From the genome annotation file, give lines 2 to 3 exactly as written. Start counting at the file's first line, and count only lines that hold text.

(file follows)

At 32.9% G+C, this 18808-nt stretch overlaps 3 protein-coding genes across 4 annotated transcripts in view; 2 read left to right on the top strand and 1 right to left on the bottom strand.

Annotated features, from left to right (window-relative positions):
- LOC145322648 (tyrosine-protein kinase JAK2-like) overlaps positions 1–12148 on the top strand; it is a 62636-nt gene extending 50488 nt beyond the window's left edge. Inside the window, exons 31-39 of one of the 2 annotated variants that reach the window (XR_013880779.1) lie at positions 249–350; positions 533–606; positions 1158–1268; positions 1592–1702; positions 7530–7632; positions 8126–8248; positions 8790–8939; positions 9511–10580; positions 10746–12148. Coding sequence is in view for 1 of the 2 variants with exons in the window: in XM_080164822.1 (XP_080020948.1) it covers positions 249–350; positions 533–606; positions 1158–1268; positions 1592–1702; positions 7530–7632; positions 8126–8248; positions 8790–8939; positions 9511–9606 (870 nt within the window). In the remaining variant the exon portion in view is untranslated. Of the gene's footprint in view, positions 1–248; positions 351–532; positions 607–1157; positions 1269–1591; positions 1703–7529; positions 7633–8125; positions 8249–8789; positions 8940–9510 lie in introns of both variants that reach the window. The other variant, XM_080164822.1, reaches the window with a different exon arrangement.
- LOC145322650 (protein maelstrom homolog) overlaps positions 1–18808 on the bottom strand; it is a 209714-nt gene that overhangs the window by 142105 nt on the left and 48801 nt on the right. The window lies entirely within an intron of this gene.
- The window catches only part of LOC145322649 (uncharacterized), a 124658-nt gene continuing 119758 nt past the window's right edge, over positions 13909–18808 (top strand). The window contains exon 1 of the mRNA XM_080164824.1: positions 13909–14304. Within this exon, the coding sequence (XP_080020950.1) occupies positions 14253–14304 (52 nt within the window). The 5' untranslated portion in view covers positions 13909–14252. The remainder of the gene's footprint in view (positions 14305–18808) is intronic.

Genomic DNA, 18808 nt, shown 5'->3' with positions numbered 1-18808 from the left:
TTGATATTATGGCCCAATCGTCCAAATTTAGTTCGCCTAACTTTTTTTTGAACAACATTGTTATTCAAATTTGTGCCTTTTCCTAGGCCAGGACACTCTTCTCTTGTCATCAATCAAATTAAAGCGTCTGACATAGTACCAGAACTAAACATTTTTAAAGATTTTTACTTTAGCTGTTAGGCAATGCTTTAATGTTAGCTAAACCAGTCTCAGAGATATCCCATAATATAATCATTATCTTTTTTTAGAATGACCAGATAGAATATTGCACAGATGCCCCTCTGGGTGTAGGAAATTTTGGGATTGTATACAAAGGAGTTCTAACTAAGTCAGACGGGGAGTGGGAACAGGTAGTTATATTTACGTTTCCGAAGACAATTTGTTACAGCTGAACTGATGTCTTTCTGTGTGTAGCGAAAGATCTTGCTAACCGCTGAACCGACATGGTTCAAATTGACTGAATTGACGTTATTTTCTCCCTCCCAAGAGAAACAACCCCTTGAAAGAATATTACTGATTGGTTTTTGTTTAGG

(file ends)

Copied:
Annotated features, from left to right (window-relative positions):
- LOC145322648 (tyrosine-protein kinase JAK2-like) overlaps positions 1–12148 on the top strand; it is a 62636-nt gene extending 50488 nt beyond the window's left edge. Inside the window, exons 31-39 of one of the 2 annotated variants that reach the window (XR_013880779.1) lie at positions 249–350; positions 533–606; positions 1158–1268; positions 1592–1702; positions 7530–7632; positions 8126–8248; positions 8790–8939; positions 9511–10580; positions 10746–12148. Coding sequence is in view for 1 of the 2 variants with exons in the window: in XM_080164822.1 (XP_080020948.1) it covers positions 249–350; positions 533–606; positions 1158–1268; positions 1592–1702; positions 7530–7632; positions 8126–8248; positions 8790–8939; positions 9511–9606 (870 nt within the window). In the remaining variant the exon portion in view is untranslated. Of the gene's footprint in view, positions 1–248; positions 351–532; positions 607–1157; positions 1269–1591; positions 1703–7529; positions 7633–8125; positions 8249–8789; positions 8940–9510 lie in introns of both variants that reach the window. The other variant, XM_080164822.1, reaches the window with a different exon arrangement.